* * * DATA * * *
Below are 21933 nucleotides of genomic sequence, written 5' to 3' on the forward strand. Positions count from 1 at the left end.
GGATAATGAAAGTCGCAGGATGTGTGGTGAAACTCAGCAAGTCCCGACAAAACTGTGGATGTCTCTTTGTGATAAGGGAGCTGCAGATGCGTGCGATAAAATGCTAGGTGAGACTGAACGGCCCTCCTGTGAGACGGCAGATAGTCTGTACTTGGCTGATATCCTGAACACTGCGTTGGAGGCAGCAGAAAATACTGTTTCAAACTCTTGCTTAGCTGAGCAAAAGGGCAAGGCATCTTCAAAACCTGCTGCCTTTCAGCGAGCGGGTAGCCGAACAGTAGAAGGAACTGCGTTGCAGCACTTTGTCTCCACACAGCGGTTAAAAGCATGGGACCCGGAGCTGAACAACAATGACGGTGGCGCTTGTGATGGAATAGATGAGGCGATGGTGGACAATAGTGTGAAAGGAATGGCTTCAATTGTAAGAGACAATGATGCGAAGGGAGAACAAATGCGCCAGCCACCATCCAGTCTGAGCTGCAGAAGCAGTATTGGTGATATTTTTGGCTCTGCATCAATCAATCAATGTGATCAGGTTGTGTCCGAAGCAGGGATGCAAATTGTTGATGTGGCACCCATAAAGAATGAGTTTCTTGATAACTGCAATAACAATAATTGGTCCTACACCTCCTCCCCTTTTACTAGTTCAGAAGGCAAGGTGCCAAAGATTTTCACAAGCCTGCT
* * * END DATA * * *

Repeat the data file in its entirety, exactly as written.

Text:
Below are 21933 nucleotides of genomic sequence, written 5' to 3' on the forward strand. Positions count from 1 at the left end.
GGATAATGAAAGTCGCAGGATGTGTGGTGAAACTCAGCAAGTCCCGACAAAACTGTGGATGTCTCTTTGTGATAAGGGAGCTGCAGATGCGTGCGATAAAATGCTAGGTGAGACTGAACGGCCCTCCTGTGAGACGGCAGATAGTCTGTACTTGGCTGATATCCTGAACACTGCGTTGGAGGCAGCAGAAAATACTGTTTCAAACTCTTGCTTAGCTGAGCAAAAGGGCAAGGCATCTTCAAAACCTGCTGCCTTTCAGCGAGCGGGTAGCCGAACAGTAGAAGGAACTGCGTTGCAGCACTTTGTCTCCACACAGCGGTTAAAAGCATGGGACCCGGAGCTGAACAACAATGACGGTGGCGCTTGTGATGGAATAGATGAGGCGATGGTGGACAATAGTGTGAAAGGAATGGCTTCAATTGTAAGAGACAATGATGCGAAGGGAGAACAAATGCGCCAGCCACCATCCAGTCTGAGCTGCAGAAGCAGTATTGGTGATATTTTTGGCTCTGCATCAATCAATCAATGTGATCAGGTTGTGTCCGAAGCAGGGATGCAAATTGTTGATGTGGCACCCATAAAGAATGAGTTTCTTGATAACTGCAATAACAATAATTGGTCCTACACCTCCTCCCCTTTTACTAGTTCAGAAGGCAAGGTGCCAAAGATTTTCACAAGCCTGCT